Sunday, 20 October 2013

A Delicate Truth by John Le Carre

On the second floor of a characterless hotel in the British Crown Colony of Gibraltar, a lithe, agile man in his late fifties restlessly paced his bedroom.

So this novel begins with an image and not a very interesting one. Sure, there's tension, as exhibited in the word "pacing". But does the act of pacing by itself elicit tension (of the type Humphrey Bogart made famous) in this day and age, like it did in bygone days?

Of course, there's more setting in this line than anything else, which is as it should be, because after all, it is an image. A characterless hotel. This does nothing for me. I googled "characterless hotel" and whatever came up still had some character. When I added "Gibraltar" to the search I got anything but characterless. Also, lithe + late fifties works, but agile + late fifties takes more mental prowess to imagine. Bottom line: even though there is an image here, it is a very characterless one.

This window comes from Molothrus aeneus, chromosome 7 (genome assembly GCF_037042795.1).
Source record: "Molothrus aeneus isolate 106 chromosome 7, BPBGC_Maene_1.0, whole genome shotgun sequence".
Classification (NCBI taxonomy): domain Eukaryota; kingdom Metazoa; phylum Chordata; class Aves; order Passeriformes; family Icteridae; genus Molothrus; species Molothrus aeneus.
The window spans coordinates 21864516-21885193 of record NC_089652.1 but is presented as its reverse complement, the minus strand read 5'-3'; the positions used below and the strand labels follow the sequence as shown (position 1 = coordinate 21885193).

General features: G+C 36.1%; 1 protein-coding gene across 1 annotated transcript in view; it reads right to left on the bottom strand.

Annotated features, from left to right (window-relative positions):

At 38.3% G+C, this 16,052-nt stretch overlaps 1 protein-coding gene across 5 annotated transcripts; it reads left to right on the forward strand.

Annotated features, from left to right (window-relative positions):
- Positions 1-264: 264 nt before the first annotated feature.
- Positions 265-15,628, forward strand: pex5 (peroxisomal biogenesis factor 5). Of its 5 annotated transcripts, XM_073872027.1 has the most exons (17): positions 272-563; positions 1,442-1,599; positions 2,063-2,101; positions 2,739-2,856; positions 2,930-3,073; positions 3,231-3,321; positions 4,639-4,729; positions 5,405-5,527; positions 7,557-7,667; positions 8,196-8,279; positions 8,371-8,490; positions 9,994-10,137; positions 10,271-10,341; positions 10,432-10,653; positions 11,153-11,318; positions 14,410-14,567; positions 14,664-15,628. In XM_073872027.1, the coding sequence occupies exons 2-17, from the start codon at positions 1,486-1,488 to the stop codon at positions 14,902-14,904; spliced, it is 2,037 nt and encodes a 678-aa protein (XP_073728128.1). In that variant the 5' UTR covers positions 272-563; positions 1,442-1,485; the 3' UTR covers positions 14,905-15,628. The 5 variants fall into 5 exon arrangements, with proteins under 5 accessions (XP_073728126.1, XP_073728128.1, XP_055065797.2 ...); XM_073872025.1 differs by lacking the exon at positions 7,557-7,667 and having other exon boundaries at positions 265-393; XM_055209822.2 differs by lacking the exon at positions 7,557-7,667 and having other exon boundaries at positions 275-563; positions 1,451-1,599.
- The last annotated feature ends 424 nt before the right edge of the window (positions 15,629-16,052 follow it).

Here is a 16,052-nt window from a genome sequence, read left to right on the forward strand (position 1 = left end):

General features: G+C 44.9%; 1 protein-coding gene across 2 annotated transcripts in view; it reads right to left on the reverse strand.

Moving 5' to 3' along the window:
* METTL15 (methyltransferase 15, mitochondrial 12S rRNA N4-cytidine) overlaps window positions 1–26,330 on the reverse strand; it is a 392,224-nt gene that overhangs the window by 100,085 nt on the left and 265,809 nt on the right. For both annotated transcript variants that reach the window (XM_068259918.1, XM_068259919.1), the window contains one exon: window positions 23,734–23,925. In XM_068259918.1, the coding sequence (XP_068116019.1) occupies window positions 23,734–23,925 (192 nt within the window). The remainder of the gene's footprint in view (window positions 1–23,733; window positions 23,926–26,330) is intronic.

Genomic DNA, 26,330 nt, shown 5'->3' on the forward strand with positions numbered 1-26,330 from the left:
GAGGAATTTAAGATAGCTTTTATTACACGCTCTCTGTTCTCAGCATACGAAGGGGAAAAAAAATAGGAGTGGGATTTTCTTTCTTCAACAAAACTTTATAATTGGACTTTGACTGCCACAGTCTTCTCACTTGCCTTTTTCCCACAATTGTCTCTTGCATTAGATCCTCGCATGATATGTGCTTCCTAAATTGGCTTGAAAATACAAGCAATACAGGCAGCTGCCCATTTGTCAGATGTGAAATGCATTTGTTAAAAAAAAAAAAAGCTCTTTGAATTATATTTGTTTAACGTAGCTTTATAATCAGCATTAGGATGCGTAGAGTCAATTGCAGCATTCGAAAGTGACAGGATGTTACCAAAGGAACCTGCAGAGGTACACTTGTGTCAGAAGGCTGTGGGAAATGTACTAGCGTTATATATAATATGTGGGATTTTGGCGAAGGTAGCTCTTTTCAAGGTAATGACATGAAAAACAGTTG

Next line:

His very British features...

I wonder what that means? Ugly and pale? White? Big nose and ears? Mousy hair? Or are we referring to the very David Beckham British look? Lithe? Thankfully, the author explains a little: pleasant and honourable...So that's what it means to look British...Obviously someone forgot to tell Johnny Rotten and Simon Cowell.
First thing said:

characterless hotel?
"Can't have you wearing that, Paul darling, now can we?"

Verdict: Fail

Theodore Moracht

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